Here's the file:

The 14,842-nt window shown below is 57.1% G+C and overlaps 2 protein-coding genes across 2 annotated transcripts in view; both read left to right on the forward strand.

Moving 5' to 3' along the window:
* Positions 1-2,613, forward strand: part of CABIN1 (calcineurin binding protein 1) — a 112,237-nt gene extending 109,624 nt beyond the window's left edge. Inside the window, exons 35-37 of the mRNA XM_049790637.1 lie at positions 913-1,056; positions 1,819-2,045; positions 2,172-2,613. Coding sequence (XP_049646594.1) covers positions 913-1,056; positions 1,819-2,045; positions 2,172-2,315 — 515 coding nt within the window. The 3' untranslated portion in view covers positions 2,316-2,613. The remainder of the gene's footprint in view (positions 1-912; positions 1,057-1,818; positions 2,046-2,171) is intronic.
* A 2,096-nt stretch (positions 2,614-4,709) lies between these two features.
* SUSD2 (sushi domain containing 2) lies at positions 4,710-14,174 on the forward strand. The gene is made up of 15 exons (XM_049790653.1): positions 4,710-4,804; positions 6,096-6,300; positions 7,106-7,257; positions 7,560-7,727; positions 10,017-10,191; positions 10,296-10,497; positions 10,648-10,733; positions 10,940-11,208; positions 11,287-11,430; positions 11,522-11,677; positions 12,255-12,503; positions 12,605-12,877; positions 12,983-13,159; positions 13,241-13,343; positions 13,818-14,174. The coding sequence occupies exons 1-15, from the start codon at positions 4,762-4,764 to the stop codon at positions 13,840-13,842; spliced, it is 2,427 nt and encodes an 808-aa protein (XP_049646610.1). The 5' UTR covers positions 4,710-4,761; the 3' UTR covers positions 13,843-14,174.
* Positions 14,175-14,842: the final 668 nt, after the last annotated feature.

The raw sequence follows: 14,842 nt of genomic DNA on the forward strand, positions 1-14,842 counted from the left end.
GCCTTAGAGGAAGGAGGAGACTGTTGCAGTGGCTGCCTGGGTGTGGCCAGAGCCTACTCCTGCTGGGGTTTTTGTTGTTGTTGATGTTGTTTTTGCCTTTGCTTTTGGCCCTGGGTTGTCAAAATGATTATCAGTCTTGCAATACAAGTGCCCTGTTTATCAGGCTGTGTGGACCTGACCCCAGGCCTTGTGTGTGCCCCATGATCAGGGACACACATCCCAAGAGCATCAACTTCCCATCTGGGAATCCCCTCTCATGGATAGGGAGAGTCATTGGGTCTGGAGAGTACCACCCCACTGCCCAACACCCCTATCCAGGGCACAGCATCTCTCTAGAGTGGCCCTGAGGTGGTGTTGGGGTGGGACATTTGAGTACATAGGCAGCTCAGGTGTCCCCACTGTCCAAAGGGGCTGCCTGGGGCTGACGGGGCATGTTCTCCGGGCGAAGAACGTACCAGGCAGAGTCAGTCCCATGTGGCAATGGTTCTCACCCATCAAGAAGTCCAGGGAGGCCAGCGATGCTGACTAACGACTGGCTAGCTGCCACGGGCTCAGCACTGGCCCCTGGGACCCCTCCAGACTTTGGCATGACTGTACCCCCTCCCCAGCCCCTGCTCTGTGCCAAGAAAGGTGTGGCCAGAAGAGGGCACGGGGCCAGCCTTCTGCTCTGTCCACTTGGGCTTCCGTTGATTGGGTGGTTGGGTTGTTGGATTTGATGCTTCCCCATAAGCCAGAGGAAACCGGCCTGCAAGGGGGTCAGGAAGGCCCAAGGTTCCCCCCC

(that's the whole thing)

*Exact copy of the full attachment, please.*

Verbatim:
The 14,842-nt window shown below is 57.1% G+C and overlaps 2 protein-coding genes across 2 annotated transcripts in view; both read left to right on the forward strand.

Moving 5' to 3' along the window:
* Positions 1-2,613, forward strand: part of CABIN1 (calcineurin binding protein 1) — a 112,237-nt gene extending 109,624 nt beyond the window's left edge. Inside the window, exons 35-37 of the mRNA XM_049790637.1 lie at positions 913-1,056; positions 1,819-2,045; positions 2,172-2,613. Coding sequence (XP_049646594.1) covers positions 913-1,056; positions 1,819-2,045; positions 2,172-2,315 — 515 coding nt within the window. The 3' untranslated portion in view covers positions 2,316-2,613. The remainder of the gene's footprint in view (positions 1-912; positions 1,057-1,818; positions 2,046-2,171) is intronic.
* A 2,096-nt stretch (positions 2,614-4,709) lies between these two features.
* SUSD2 (sushi domain containing 2) lies at positions 4,710-14,174 on the forward strand. The gene is made up of 15 exons (XM_049790653.1): positions 4,710-4,804; positions 6,096-6,300; positions 7,106-7,257; positions 7,560-7,727; positions 10,017-10,191; positions 10,296-10,497; positions 10,648-10,733; positions 10,940-11,208; positions 11,287-11,430; positions 11,522-11,677; positions 12,255-12,503; positions 12,605-12,877; positions 12,983-13,159; positions 13,241-13,343; positions 13,818-14,174. The coding sequence occupies exons 1-15, from the start codon at positions 4,762-4,764 to the stop codon at positions 13,840-13,842; spliced, it is 2,427 nt and encodes an 808-aa protein (XP_049646610.1). The 5' UTR covers positions 4,710-4,761; the 3' UTR covers positions 13,843-14,174.
* Positions 14,175-14,842: the final 668 nt, after the last annotated feature.

The raw sequence follows: 14,842 nt of genomic DNA on the forward strand, positions 1-14,842 counted from the left end.
GCCTTAGAGGAAGGAGGAGACTGTTGCAGTGGCTGCCTGGGTGTGGCCAGAGCCTACTCCTGCTGGGGTTTTTGTTGTTGTTGATGTTGTTTTTGCCTTTGCTTTTGGCCCTGGGTTGTCAAAATGATTATCAGTCTTGCAATACAAGTGCCCTGTTTATCAGGCTGTGTGGACCTGACCCCAGGCCTTGTGTGTGCCCCATGATCAGGGACACACATCCCAAGAGCATCAACTTCCCATCTGGGAATCCCCTCTCATGGATAGGGAGAGTCATTGGGTCTGGAGAGTACCACCCCACTGCCCAACACCCCTATCCAGGGCACAGCATCTCTCTAGAGTGGCCCTGAGGTGGTGTTGGGGTGGGACATTTGAGTACATAGGCAGCTCAGGTGTCCCCACTGTCCAAAGGGGCTGCCTGGGGCTGACGGGGCATGTTCTCCGGGCGAAGAACGTACCAGGCAGAGTCAGTCCCATGTGGCAATGGTTCTCACCCATCAAGAAGTCCAGGGAGGCCAGCGATGCTGACTAACGACTGGCTAGCTGCCACGGGCTCAGCACTGGCCCCTGGGACCCCTCCAGACTTTGGCATGACTGTACCCCCTCCCCAGCCCCTGCTCTGTGCCAAGAAAGGTGTGGCCAGAAGAGGGCACGGGGCCAGCCTTCTGCTCTGTCCACTTGGGCTTCCGTTGATTGGGTGGTTGGGTTGTTGGATTTGATGCTTCCCCATAAGCCAGAGGAAACCGGCCTGCAAGGGGGTCAGGAAGGCCCAAGGTTCCCCCCC